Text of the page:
US New Vehicle Mix Change

By: Pete Kornafel 

General Motors announced a significant headcount reduction and closing of several plants on 11/26/18.  There are three major factors that led to this. 

One is a flat market for new vehicle sales in 2018.  Rising interest rates have largely killed the zero-rate financing deals, and have increased payment sizes and lease rates for most vehicle purchases.  Absence of major new models also contributes to the flat market. As a result, 2018 US new vehicle sales are up a tiny 0.2%vs. 2017 YTD through October.

Second, there continues to be a significant change in the mix of new vehicle sales.  Figure 1 is a chart from the Wall Street Journal article about General Motors announcement in late November 2018.

Aftermarket Echoes of the Recession

Written By: Pete Kornafel

Most people in the automotive industry are painfully aware that the US recession created huge swings in new vehicle sales a decade ago.  New vehicle sales in the US exceeded 16 million units per year from 1999 through 2007. New vehicle sales fell to about 13 million in 2008 and 10 million in 2009.  They slowly came back but did not reach 16 million again until 2014.  This Created a huge “gap” in the population of vehicles during the recession years.

It did not impact all makes and models equally.  For example Chevrolet Silverado 1500 sales fell from about 500,000 in 2007 to about 300,000 in 2009.  That was just one factor that led to GM’s bankruptcy in 2009.  Silverado 1500 sales continued to fall to below 200,000 in 2010.  As a comparison, Lexus sales dipped a lot in 2009, but fully recovered in 2010 to their 2007-2008 level of almost 300,000/year.

Technology Newsmaker Q&A

Check Out the Q&A with our CEO Justin Holman in Aftermarket Business Word.

Earlier this year, Aftermarket Analytics in Pueblo, Colo., launched its Inventory Analyst tool – a web-based software to help aftermarket companies improve inventory planning. Company CEO Justin Holman recently discussed the new product with us and talked about the challenges of inventory planning…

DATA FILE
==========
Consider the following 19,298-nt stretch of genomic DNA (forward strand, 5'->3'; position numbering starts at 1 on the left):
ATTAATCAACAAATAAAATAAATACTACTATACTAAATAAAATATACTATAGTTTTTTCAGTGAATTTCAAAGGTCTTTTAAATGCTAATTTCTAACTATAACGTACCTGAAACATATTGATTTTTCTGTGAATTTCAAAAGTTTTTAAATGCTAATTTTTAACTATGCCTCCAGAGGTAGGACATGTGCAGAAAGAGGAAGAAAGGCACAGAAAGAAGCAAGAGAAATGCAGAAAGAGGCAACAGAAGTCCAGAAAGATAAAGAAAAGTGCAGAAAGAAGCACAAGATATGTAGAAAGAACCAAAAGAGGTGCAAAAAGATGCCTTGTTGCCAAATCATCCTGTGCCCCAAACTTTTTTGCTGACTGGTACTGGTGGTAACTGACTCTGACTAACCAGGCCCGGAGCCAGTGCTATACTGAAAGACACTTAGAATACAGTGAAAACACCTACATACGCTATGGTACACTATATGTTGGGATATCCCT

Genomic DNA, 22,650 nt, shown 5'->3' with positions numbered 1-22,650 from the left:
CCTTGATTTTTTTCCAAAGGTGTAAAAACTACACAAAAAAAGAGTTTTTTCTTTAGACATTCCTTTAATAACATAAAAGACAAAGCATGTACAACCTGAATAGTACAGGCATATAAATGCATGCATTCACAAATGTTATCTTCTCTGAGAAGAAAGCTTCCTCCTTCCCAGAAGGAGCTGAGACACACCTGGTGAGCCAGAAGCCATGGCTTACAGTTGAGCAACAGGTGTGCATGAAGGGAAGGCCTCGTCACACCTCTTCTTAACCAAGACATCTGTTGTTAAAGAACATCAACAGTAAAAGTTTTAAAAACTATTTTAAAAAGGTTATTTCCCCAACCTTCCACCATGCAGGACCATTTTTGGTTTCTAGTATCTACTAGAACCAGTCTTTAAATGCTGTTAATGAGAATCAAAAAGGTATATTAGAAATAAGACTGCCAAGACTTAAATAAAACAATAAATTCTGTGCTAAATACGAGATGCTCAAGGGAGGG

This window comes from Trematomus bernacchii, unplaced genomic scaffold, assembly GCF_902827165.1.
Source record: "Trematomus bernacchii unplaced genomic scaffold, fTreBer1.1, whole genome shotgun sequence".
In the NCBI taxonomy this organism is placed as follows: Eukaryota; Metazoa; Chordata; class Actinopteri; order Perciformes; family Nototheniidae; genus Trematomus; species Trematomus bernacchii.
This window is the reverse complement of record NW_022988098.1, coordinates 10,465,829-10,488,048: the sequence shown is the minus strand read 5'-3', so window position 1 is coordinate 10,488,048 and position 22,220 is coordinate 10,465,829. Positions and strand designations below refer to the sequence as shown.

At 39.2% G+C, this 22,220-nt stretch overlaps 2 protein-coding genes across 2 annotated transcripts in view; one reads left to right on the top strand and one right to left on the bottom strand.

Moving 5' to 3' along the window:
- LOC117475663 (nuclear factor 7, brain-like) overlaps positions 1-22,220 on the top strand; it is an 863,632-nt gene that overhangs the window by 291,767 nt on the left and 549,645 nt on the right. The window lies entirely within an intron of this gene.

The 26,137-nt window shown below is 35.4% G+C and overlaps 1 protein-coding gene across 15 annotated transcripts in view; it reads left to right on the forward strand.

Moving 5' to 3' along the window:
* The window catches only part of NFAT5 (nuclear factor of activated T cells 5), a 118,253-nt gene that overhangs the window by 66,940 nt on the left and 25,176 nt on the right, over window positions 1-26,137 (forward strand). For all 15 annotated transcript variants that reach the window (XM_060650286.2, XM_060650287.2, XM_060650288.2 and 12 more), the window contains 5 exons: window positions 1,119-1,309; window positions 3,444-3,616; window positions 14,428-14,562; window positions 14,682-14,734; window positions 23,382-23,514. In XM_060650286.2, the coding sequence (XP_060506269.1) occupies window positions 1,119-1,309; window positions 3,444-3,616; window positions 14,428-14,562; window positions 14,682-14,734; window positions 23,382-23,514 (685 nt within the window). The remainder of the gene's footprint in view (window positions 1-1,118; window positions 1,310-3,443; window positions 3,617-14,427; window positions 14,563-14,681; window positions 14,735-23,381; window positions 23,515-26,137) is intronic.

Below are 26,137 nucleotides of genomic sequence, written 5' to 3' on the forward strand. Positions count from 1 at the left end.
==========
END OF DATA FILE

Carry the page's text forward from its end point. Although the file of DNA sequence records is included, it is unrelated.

Read the full article here.

Discover in 90 seconds how you can increase accuracy and improve your margins.

 

10 features of Inventory Analyst, our demand forecasting software solution

 

10. Now you can generate accurate SKU level demand forecasts

9. Cloud based software. Available on the web. Anywhere at anytime

8.Simply upload your part catalog and P2V files for SKU level demand forecasts

7. Easily download your demand forecast reports (CSV)

6. VIO data comes with your IA license – no need to buy third party data

5. Includes one Replacement Rate (RR) category. Additional RR categories available

Justin Holman, CEO of Aftermarket Analytics – Lets Tech Session at AAPEX 2018

Justin Holman (CEO) was delighted to present on the Lets Tech stage at AAPEX 2018.  The topic of his presentation was  “Data Science & Technology for demand forecasting in the Aftermarket”.

Watch the 1 min 44 second summary below featured on AAPEX TV.

https://aapextv.com/list/lg1IwOCf/video/ctKqpal1/lets-tech-sessions-at-aapex-18

For more information or to arrange a demo please contact Shawn Wills, (303) 956 2848, shawn.wills@aftermarketanalytics.com

IA and CEO Justin Holman featured in Aftermarket Business World!

Take a look at the great article and interview by Brian Albright for searchautoparts.com and Aftermarket Business World.

Automotive sector expands investment in inventory analytics